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Marine geochemical data assimilation in an efficient Earth System

Marine geochemical data assimilation in an efficient Earth System: Model of global biogeochemical cycling

A. Ridgwell1, J. C. Hargreaves2, N. R. Edwards3, J. D. Annan2, T. M. Lenton4, R. Marsh5, A. Yool5, and A. Watson4

1School of Geographical Sciences, University of Bristol, Bristol, UK
2Frontier Research Center for Global Change, 3173-25 Showa-machi, Kanazawa-ku, Yokohama, Kanagawa 236-0001, Japan
3Earth Sciences, The Open University, Walton Hall, Milton Keynes, UK
4School of Environmental Sciences, University of East Anglia, Norwich, UK
5National Oceanography Centre, Southampton, European Way, Southampton SO14 3ZH, UK

We have extended the 3-D ocean based “Grid ENabled Integrated Earth system model” (GENIE-1) to help understand the role of ocean biogeochemistry and marine sediments in the long-term (100 to 100 000 year) regulation of atmospheric CO2, and the importance of feedbacks between CO2 and climate. Here we describe the ocean carbon cycle, which in its first incarnation is based around a simple single nutrient (phosphate) control on biological productivity. The addition of calcium carbonate preservation in deep-sea sediments and its role in regulating atmospheric CO2 is presented elsewhere (Ridgwell and Hargreaves, 2007).

We have calibrated the model parameters controlling ocean carbon cycling in GENIE-1 by assimilating 3-D observational datasets of phosphate and alkalinity using an ensemble Kalman filter method. The calibrated (mean) model predicts a global export production of particulate organic carbon (POC) of 8.9 PgC yr−1, and reproduces the main features of dissolved oxygen distributions in the ocean. For estimating biogenic calcium carbonate (CaCO3) production, we have devised a parameterization in which the CaCO3:POC export ratio is related directly to ambient saturation state. Calibrated global CaCO3 export production (1.2 PgC yr−1) is close to recent marine carbonate budget estimates.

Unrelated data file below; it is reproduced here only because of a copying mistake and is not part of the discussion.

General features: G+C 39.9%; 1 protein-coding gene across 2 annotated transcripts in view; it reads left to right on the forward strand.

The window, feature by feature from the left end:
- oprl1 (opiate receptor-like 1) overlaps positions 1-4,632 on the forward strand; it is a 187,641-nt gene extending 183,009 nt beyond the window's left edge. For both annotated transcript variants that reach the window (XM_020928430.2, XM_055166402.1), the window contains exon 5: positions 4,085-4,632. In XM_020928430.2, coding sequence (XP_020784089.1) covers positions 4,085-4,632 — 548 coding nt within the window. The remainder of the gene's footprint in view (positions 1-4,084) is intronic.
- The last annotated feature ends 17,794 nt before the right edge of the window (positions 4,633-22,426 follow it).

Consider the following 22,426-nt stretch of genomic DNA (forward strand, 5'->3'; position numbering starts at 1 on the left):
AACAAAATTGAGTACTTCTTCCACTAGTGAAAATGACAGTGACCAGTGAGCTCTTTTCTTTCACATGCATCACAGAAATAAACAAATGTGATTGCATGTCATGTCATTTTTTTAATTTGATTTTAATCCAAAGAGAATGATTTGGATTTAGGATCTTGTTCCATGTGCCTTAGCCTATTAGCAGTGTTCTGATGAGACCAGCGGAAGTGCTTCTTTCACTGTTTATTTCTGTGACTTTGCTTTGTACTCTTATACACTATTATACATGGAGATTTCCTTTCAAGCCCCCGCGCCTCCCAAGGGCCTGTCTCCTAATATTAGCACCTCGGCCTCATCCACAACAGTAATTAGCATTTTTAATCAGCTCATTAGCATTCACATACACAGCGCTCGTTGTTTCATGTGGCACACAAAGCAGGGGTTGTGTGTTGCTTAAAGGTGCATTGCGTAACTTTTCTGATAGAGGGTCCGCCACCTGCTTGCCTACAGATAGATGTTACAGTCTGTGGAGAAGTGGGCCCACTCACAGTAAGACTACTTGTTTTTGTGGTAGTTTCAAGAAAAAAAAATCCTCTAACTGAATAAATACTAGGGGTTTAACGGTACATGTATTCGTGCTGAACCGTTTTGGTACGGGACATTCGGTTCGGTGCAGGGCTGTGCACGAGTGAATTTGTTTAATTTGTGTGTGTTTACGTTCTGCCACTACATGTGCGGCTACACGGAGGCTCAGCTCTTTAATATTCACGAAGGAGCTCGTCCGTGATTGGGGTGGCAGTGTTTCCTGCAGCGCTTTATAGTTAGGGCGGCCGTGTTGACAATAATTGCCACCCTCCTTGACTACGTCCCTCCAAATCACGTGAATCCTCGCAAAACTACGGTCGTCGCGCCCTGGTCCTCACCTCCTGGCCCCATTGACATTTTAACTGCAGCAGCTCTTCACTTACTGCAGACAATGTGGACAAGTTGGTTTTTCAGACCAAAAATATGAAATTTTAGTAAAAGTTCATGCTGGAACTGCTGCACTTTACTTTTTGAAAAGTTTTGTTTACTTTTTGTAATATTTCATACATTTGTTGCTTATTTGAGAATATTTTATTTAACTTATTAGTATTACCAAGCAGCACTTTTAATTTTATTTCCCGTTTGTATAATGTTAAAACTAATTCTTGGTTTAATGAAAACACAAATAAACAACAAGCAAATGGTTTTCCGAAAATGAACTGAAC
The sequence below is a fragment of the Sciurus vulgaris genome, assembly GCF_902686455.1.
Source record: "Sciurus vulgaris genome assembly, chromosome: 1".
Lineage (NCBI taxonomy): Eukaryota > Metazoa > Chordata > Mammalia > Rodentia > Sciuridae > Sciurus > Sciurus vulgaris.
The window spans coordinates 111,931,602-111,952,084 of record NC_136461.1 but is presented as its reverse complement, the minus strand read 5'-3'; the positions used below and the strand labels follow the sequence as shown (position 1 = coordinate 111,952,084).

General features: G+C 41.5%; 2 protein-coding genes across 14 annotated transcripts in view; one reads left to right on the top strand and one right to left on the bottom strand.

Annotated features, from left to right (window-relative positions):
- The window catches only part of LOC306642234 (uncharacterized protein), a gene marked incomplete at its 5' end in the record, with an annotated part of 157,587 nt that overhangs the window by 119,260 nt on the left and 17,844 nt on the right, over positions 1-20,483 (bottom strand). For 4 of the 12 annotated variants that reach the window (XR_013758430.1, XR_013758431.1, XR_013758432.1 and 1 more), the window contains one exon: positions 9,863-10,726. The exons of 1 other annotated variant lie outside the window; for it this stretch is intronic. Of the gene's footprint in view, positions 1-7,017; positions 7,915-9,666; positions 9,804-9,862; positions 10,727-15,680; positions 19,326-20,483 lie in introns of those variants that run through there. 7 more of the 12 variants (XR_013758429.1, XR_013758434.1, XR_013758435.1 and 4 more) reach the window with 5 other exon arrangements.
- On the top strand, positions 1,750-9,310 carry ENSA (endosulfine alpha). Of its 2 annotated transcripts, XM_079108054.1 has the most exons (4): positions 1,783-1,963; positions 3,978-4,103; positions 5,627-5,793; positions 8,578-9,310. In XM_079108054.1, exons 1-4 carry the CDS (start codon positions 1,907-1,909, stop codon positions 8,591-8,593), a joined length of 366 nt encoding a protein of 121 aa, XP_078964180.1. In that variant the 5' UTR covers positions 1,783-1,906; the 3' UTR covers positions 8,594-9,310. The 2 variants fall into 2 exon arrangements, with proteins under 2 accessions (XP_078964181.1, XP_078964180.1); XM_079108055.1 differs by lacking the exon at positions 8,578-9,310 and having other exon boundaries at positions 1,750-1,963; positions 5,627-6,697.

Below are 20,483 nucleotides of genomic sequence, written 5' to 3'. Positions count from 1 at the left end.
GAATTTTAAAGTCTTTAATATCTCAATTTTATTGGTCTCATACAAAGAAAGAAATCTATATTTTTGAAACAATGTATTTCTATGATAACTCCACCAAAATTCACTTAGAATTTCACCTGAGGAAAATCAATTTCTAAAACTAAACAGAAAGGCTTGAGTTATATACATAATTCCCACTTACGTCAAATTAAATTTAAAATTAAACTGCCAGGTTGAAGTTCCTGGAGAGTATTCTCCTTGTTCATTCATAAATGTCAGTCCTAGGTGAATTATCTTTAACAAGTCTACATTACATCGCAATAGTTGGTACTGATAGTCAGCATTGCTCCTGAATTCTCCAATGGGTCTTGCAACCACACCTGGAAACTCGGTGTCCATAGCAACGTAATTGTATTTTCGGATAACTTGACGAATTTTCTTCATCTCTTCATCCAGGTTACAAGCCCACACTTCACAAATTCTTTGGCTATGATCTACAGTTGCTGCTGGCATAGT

The GENIE-1 Earth system model is capable of simulating a wide variety of dissolved and isotopic species of relevance to the study of modern global biogeochemical cycles as well as past global environmental changes recorded in paleoceanographic proxies. Importantly, even with 12 active biogeochemical tracers in the ocean and including the calculation of feedbacks between atmospheric CO2 and climate, we achieve better than 1000 years per (2.4GHz) CPU hour on a desktop PC. The GENIE-1 model thus provides a viable alternative to box and zonally-averaged models for studying global biogeochemical cycling over all but the very longest (>1 000 000 year) time-scales.

Biogeosciences, 4, 87–104, 2007. This work is licensed under a Creative Commons License.

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